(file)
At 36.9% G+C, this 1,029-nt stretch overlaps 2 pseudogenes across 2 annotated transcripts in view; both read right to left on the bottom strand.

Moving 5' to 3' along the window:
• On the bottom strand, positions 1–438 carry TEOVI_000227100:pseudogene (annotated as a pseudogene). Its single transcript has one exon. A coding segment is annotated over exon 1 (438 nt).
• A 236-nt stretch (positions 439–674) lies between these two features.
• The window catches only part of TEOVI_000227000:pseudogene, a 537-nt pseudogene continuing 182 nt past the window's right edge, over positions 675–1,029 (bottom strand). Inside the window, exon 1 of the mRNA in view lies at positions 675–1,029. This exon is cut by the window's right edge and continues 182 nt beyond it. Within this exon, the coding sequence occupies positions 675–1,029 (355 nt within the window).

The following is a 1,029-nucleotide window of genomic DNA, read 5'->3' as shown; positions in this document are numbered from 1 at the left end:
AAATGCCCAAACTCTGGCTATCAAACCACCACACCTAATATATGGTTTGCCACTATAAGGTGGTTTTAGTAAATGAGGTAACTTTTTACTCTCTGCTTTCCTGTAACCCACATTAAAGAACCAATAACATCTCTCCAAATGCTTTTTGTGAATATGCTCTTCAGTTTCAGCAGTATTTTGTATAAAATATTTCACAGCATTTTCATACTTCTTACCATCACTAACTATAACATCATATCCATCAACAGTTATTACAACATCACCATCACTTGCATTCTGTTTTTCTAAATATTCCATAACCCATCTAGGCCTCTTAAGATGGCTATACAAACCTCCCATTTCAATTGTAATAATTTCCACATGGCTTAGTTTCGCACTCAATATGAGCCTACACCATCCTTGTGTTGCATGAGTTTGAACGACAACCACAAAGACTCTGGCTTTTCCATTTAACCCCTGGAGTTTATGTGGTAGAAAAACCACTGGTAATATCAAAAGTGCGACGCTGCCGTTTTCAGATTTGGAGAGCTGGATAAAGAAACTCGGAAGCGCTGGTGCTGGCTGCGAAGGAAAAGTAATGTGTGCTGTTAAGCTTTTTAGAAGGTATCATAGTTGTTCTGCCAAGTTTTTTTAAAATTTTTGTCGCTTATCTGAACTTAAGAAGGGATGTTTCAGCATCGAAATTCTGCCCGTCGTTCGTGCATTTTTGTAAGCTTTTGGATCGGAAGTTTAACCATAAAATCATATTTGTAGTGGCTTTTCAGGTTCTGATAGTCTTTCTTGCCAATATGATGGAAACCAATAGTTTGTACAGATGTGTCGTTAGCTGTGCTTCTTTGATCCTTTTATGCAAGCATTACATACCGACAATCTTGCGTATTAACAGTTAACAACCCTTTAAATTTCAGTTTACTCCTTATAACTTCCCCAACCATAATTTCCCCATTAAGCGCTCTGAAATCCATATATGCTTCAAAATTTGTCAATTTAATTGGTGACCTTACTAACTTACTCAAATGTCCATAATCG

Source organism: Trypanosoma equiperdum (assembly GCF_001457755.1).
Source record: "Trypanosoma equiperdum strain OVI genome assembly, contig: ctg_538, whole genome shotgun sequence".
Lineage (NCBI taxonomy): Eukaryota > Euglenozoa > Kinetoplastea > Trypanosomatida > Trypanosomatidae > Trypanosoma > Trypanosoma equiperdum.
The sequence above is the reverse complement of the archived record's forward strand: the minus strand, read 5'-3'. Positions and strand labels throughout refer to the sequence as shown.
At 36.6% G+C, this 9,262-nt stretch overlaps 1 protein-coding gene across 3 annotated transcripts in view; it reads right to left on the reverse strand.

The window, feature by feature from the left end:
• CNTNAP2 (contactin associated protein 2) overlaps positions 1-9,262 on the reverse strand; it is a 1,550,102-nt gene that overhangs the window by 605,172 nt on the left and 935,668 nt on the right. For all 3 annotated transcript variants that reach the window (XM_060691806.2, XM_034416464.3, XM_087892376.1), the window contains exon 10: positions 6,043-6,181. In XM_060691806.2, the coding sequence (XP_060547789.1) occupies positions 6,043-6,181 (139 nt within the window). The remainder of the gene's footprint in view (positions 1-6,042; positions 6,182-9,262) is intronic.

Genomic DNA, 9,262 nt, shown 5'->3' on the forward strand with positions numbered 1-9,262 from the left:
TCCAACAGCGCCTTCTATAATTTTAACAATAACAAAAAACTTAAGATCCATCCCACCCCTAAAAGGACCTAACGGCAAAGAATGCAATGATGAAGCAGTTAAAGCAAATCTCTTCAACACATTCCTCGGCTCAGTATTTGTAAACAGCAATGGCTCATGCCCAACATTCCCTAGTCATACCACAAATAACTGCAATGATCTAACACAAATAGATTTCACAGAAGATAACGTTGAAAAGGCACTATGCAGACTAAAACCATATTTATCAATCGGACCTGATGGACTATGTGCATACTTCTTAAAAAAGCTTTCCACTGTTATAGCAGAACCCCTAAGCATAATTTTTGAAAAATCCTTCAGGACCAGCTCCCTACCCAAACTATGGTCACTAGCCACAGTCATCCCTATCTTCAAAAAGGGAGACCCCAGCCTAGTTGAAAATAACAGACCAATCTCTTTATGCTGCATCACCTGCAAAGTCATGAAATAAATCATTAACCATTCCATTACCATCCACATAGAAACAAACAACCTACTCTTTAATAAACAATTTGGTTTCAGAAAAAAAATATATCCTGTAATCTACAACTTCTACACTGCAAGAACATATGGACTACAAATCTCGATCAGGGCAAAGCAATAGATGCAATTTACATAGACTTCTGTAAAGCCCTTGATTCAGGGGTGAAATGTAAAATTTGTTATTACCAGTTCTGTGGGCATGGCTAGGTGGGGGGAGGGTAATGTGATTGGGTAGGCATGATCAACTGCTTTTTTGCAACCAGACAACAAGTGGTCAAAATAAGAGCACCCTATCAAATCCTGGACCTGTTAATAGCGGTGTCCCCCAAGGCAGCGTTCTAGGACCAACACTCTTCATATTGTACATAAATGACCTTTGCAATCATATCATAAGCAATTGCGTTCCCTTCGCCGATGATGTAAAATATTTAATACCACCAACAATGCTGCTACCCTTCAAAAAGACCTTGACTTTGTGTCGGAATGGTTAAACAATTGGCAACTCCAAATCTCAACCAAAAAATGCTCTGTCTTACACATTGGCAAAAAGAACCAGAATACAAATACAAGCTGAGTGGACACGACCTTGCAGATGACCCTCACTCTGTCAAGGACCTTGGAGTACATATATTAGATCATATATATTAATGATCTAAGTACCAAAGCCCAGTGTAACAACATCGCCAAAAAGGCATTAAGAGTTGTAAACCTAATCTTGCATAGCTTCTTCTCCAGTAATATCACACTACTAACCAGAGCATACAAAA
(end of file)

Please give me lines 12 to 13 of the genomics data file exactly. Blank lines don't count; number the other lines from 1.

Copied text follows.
At 36.6% G+C, this 9,262-nt stretch overlaps 1 protein-coding gene across 3 annotated transcripts in view; it reads right to left on the reverse strand.

The window, feature by feature from the left end: